Kacey Musgraves continues to beautifully evolve as an artist on her fifth studio album, Star-Crossed.
Growing up as a kid, I didn’t like a whole lot of country music except good old Taylor Swift. Other country tunes I would hear just didn’t have the same effect on me and for a long time, I desperately struggled to find some country that appealed to me.
Thankfully as I grew older I found a whole bunch of country artists I enjoyed such as Florida Georgia Line, Luke Combs, Maren Morris, Kelsey Ballerini and, one of my personal favorites, Kacey Musgraves.
It was interesting to hear albums such as Pageant Material because while I did get a kick out of it, I felt like Musgraves had some untapped potential that she just hadn’t fully unleashed yet. Luckily that potential was fully realized and put on display with Golden Hour which is, in my opinion, is one of the finest albums in the past five years – a country album unlike anything I have ever heard.
That record was a sweeping assortment of country pop songs that featured some truly beautiful lyrics, impeccable production and wonderful vocals from Musgraves. The same exact thing can be said about her latest record Star-Crossed – while it’s not quite as good as Golden Hour, it’s still an excellent album and further demonstrates that Musgraves is an incredibly powerful artist in the industry.
The album kicks off with the title track which opens up with Musgraves harmonizing while banjo strings slowly pluck themselves into the song. It’s such a magical transitional moment and when Musgraves comes in singing “Let me set the scene / Two lovers ripped right at the seams”, it’s hard not to feel instantly swept away by her musical prowess.
Star-Crossed as an album is easily one of the most relaxing yet empowering albums I have heard all year and shows that in the years Musgraves took to make this record, she didn’t have many hiccups. It all feels carefully planned out – it’s essentially a break-up album told entirely from her point of view and talks about her intimate, melodic feelings.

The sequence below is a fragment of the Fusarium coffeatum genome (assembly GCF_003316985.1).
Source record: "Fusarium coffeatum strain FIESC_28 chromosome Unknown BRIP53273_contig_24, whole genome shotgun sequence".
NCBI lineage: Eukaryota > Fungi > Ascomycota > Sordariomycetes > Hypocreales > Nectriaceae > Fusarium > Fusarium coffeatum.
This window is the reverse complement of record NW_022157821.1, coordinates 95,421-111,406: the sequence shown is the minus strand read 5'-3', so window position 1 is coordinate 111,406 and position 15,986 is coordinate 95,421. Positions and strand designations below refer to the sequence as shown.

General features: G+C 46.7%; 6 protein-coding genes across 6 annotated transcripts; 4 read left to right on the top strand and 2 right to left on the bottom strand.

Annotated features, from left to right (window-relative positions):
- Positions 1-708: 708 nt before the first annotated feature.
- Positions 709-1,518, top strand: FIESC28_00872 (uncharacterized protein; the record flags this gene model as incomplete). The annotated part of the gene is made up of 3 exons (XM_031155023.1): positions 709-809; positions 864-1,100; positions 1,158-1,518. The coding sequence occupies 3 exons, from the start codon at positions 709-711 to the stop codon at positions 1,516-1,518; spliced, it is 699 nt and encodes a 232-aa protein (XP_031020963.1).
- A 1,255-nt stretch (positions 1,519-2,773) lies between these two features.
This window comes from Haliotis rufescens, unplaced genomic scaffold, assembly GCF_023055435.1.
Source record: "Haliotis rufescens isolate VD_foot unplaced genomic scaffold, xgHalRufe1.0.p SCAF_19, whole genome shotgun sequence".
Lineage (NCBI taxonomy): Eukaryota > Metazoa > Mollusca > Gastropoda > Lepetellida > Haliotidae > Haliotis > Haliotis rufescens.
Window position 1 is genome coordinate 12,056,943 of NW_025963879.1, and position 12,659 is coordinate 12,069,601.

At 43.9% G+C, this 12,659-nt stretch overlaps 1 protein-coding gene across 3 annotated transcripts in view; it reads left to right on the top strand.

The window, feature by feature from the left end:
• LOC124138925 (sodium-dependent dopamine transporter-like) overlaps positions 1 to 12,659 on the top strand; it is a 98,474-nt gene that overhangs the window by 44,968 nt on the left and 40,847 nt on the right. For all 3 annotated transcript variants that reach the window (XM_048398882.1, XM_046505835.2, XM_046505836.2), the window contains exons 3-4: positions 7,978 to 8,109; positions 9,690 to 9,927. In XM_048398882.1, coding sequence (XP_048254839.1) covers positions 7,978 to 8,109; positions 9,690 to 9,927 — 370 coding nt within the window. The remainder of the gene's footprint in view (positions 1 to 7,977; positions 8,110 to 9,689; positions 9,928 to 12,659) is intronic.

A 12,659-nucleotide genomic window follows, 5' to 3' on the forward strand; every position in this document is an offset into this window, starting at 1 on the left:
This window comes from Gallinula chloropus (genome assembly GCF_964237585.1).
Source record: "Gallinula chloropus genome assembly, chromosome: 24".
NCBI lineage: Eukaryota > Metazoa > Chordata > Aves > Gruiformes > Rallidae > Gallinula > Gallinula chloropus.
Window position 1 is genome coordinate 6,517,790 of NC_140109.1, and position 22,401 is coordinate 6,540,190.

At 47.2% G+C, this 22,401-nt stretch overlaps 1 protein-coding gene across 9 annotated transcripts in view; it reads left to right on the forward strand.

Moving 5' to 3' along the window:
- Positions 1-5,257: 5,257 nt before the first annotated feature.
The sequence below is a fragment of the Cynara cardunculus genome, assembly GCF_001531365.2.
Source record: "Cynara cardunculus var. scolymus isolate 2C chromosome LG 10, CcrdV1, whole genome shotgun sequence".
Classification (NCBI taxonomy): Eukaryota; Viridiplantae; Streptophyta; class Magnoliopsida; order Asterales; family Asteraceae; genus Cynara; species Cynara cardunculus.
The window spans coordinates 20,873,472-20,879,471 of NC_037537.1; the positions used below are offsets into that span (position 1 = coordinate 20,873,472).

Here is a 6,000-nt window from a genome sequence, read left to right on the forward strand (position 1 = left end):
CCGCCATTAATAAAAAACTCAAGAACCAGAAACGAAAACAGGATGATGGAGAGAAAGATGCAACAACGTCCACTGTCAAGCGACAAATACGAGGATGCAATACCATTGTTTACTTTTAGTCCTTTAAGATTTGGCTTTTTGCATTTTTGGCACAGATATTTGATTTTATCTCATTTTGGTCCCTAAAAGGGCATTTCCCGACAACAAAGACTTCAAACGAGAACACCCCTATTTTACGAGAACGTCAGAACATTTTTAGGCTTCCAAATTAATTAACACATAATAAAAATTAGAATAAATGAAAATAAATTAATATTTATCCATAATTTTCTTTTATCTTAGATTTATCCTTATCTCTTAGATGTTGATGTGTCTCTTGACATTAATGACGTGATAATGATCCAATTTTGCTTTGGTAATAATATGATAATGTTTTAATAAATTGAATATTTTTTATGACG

But it’s a record that shows that she isn’t fully happy yet and she understands that true happiness takes a long time to truly receive and the journey is long – this is best demonstrated on Camera Roll where she can’t help but look at old photos of herself and reminisce about happier times, saying “Chronological order / And nothing but torture / Scroll too far back, that’s what you get”.
At the same time, she also recognizes that true love is rare and if you genuinely feel it, you have to chase it on Hookup Scene where she says “If you’ve got someone to love… hold on tight /
Despite the way they make you mad / Cause you might not even know that you don’t have it so bad”.
Star-Crossed can occasionally lack that small punch that gave Golden Hour such a distinct feeling but it’s nevertheless an amazing record and showcases that Musgraves is continuing to evolve not only as a singer but as a lyricist as well. She isn’t a household name yet but I wouldn’t be surprised if that happened in the very near future.